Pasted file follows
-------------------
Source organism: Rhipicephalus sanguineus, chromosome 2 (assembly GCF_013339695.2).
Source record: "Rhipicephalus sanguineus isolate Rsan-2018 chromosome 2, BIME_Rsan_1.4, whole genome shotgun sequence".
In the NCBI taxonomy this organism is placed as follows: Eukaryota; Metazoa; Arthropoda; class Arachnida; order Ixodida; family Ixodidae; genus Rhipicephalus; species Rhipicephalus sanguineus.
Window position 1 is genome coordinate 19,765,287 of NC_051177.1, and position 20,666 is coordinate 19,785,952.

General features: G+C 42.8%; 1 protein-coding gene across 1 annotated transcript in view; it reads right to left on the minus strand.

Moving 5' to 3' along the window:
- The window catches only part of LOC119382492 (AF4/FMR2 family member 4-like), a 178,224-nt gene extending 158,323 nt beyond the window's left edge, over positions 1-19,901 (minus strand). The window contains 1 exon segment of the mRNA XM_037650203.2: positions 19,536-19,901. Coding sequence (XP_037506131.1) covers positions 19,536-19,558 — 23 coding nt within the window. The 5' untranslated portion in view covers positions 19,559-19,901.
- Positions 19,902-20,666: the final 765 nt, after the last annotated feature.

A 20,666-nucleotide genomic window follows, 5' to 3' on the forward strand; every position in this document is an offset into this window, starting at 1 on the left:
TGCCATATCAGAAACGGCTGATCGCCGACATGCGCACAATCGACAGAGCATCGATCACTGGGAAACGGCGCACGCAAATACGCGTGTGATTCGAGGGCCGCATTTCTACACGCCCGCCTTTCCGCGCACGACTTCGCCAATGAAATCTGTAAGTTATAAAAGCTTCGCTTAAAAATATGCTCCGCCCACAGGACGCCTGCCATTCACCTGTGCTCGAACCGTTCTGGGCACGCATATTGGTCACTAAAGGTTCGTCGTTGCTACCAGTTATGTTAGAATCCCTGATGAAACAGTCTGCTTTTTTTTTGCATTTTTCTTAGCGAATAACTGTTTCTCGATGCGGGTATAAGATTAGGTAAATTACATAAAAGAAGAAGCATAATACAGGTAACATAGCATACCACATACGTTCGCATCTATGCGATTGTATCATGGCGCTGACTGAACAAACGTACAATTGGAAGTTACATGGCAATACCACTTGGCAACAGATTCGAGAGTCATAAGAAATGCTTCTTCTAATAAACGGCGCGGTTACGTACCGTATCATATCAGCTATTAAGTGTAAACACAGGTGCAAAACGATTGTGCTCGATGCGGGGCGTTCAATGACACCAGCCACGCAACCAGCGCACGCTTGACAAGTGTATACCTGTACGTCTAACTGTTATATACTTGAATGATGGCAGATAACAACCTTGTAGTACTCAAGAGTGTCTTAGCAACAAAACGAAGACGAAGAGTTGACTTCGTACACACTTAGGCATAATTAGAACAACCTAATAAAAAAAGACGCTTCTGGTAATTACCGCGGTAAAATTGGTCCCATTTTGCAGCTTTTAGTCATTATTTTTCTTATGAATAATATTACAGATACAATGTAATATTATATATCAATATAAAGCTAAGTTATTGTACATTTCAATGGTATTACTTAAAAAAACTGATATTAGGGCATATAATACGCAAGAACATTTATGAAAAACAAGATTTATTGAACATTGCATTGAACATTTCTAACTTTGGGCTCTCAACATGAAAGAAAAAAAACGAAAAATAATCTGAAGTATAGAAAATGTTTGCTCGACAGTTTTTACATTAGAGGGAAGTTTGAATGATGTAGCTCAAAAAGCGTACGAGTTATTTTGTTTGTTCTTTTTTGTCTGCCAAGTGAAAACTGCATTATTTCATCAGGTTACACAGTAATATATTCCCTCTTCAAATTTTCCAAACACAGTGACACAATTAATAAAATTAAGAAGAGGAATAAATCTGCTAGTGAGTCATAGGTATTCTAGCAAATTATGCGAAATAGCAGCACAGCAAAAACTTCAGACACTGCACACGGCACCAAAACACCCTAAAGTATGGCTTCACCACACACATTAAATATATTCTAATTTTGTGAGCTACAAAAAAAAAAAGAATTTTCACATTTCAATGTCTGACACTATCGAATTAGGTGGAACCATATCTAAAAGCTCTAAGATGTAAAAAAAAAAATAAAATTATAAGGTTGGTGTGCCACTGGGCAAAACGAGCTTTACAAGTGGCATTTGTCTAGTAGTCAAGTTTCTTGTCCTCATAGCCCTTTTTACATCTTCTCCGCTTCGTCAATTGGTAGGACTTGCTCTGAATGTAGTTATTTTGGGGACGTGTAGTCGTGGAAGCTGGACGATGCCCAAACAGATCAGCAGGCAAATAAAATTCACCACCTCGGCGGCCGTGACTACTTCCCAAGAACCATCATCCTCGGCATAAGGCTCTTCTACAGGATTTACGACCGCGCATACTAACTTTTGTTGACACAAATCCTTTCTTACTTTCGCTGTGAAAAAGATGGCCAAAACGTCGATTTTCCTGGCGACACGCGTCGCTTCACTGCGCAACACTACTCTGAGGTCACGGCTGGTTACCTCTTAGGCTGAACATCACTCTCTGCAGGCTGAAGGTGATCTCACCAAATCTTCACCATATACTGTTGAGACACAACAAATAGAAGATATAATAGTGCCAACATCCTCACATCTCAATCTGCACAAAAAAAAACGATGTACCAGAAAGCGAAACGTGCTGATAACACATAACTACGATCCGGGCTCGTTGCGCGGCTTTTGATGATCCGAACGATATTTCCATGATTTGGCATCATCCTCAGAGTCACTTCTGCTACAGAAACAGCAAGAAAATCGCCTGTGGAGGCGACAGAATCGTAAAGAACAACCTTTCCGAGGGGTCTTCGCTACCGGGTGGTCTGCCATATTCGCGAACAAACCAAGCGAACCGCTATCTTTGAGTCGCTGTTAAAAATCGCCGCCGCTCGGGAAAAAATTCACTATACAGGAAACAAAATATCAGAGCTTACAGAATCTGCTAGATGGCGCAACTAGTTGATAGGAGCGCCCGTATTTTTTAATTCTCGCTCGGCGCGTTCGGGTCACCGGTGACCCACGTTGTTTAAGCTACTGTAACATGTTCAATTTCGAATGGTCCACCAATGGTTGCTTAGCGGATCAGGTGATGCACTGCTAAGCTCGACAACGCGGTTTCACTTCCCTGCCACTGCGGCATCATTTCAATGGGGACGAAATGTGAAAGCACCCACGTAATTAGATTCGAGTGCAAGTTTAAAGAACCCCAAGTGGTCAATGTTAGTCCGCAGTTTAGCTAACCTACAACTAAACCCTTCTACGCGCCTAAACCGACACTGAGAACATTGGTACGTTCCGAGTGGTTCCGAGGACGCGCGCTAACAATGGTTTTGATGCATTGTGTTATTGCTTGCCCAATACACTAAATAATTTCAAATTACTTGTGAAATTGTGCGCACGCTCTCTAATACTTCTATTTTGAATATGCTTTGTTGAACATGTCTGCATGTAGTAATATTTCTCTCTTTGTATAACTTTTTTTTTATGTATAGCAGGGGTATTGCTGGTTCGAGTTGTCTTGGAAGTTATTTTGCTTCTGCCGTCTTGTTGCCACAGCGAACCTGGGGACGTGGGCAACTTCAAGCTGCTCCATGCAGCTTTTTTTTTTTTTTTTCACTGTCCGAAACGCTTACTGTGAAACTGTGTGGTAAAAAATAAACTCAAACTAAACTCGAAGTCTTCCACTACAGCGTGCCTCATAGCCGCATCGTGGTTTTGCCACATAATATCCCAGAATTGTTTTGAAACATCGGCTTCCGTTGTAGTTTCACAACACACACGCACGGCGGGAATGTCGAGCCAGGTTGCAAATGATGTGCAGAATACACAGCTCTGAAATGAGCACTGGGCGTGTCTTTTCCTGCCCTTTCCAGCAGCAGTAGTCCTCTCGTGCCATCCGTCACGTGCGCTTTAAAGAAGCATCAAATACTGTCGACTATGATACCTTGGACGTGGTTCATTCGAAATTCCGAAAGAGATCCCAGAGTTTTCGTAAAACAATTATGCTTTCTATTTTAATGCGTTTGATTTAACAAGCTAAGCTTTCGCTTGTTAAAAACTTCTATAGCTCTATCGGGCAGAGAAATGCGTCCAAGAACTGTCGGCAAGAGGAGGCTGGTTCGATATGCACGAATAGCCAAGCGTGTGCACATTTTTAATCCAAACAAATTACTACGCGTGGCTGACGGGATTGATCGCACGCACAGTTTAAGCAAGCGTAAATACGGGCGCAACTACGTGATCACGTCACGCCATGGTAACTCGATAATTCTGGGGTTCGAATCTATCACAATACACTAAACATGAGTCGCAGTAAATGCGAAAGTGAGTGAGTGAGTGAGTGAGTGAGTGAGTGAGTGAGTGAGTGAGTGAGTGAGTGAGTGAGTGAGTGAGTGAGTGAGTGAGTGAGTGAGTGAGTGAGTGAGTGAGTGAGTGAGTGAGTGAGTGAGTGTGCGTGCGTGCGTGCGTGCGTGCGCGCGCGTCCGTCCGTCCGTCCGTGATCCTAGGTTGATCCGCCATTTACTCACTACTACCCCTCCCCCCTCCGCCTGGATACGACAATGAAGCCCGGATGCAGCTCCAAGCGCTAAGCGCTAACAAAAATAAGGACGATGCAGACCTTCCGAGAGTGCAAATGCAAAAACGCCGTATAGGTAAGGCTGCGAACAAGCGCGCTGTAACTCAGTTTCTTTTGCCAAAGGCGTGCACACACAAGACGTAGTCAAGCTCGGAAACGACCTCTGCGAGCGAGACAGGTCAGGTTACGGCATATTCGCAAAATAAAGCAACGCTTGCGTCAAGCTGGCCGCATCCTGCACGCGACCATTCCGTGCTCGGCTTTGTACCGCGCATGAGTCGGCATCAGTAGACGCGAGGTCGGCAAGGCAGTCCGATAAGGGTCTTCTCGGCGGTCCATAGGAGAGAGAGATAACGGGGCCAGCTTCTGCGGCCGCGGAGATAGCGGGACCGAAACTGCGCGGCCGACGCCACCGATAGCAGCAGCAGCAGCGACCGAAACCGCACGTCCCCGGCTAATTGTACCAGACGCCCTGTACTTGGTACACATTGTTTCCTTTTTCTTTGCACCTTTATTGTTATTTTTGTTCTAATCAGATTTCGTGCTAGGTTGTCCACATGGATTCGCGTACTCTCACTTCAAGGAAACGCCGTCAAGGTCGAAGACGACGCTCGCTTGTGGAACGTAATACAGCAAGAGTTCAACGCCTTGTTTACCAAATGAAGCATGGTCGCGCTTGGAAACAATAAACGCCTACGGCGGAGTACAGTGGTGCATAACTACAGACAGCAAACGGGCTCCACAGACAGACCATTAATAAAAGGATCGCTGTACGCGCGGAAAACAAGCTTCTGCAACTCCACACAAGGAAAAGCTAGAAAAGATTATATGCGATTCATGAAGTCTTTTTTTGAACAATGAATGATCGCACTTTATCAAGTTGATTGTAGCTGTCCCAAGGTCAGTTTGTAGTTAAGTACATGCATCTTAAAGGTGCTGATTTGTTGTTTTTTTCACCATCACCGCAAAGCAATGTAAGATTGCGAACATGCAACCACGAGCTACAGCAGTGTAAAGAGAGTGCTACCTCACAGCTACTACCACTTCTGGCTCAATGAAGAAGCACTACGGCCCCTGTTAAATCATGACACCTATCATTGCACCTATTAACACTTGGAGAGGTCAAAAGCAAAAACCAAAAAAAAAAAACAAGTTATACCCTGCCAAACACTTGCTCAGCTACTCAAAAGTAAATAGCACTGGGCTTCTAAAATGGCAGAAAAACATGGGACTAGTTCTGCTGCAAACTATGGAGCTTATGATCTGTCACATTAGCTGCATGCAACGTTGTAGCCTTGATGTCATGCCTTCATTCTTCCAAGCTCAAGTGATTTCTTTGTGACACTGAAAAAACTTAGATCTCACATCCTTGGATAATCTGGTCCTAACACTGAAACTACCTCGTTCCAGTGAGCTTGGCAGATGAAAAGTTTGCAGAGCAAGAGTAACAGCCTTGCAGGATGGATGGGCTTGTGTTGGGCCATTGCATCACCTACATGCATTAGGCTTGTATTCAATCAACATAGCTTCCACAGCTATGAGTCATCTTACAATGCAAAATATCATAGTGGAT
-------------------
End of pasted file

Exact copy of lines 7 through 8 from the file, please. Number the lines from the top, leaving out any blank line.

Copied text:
- The window catches only part of LOC119382492 (AF4/FMR2 family member 4-like), a 178,224-nt gene extending 158,323 nt beyond the window's left edge, over positions 1-19,901 (minus strand). The window contains 1 exon segment of the mRNA XM_037650203.2: positions 19,536-19,901. Coding sequence (XP_037506131.1) covers positions 19,536-19,558 — 23 coding nt within the window. The 5' untranslated portion in view covers positions 19,559-19,901.
- Positions 19,902-20,666: the final 765 nt, after the last annotated feature.